We estimated the number of residents, and their related sociodemographic characteristics, associated to each tobacco store by aggregating the population of the census tracts that were linked to the same store through the geographical analysis. The proportion of people classified in each age group and educational level around each tobacco store were estimated. We also assessed the density of recreational facilities per 1000 inhabitants around each store by dividing the number of recreational facilities and the total population associated to each store (expressed per 1000 residents) through the geographical analysis. We used Stata V.12.0. software to conduct a double-sided Kruskal-Wallis test with a significance level of 95% to assess disparities in the distribution of tobacco stores according to sociodemographic characteristics and density of recreational facilities.

Results

Proximity between tobacco stores

The median street distance between the tobacco stores in Madrid was 283 m (SD=382 m), while the minimum distance was 29 m. The total sales volume of tobacco products in Madrid in 2014 was 4211.3 million cigarettes (considering 0.5 grams as the weight to approximate the number of cigarettes of rolling and pipe tobacco). The mean sales volume was 6.6 million cigarettes per store, and the established legal sales threshold was 19.8 million cigarettes.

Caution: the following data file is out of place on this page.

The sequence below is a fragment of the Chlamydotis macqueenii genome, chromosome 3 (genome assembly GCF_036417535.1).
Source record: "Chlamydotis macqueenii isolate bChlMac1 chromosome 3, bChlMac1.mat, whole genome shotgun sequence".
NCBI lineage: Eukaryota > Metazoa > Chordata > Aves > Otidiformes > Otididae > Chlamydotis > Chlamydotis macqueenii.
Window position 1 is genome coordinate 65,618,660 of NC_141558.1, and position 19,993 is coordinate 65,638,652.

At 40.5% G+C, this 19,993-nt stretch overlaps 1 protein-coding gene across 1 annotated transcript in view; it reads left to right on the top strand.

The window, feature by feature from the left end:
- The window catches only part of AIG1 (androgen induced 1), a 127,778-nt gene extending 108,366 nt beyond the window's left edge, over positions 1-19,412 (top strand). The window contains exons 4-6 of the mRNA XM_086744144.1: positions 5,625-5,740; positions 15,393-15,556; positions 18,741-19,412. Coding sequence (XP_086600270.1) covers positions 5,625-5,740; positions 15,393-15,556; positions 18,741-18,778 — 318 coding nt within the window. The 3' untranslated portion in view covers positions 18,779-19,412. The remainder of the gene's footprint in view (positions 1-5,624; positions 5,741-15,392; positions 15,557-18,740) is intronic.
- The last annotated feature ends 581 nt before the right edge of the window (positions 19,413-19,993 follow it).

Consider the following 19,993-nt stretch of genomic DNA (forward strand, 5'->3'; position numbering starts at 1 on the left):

A total of 5.3% (34/638) establishments were less than 150 m from another tobacco store through the street network. A percentage of 76.5 of these stores (26/34) had sales volume lower than the legal sales threshold, which justify that proximity (figure 2). These figures were robust regardless the weights used to estimate the number of cigarettes of rolling and pipe tobacco. We considered these 26 stores were in overprovisioned areas, according to the Spanish legislation. Around 2% of the population of Madrid were living in that overprovisioned areas. We observed significant differences in the distribution of tobacco stores by sociodemographic characteristics (table 1). Within the overprovisioned areas, we found a lower percentage of population younger than 15 years old (11.1% vs 13.7%, p=<0.001), and a higher percentage of people with university studies (40.5% vs 31.7%, p=0.014, respectively), compared with the rest of stores. Although the median density of recreational facilities around tobacco stores seemed higher among the overprovisioned areas, the statistical analysis showed no significant difference between both groups of tobacco stores (3.8 vs 3.3, p=0.213).

Figure 2

Tobacco stores by proximity between them and their volume of sales for the whole city of Madrid.

Table 1

Characteristics of the population and density of recreational facilities associated with tobacco stores according to tobacco retail regulation criteria

The analyses using crow flies distances identified that 22.4% of tobacco stores (143/638) were located within a radius of 150 m to another store. A percentage of 76.2 of these stores (109/143) did not exceed the legal sales threshold. Around 10.4% of the total population of Madrid were living in these overprovisioned areas, and their sociodemographic characteristics were similar to the ones exposed in table 1.

Distance from tobacco stores to schools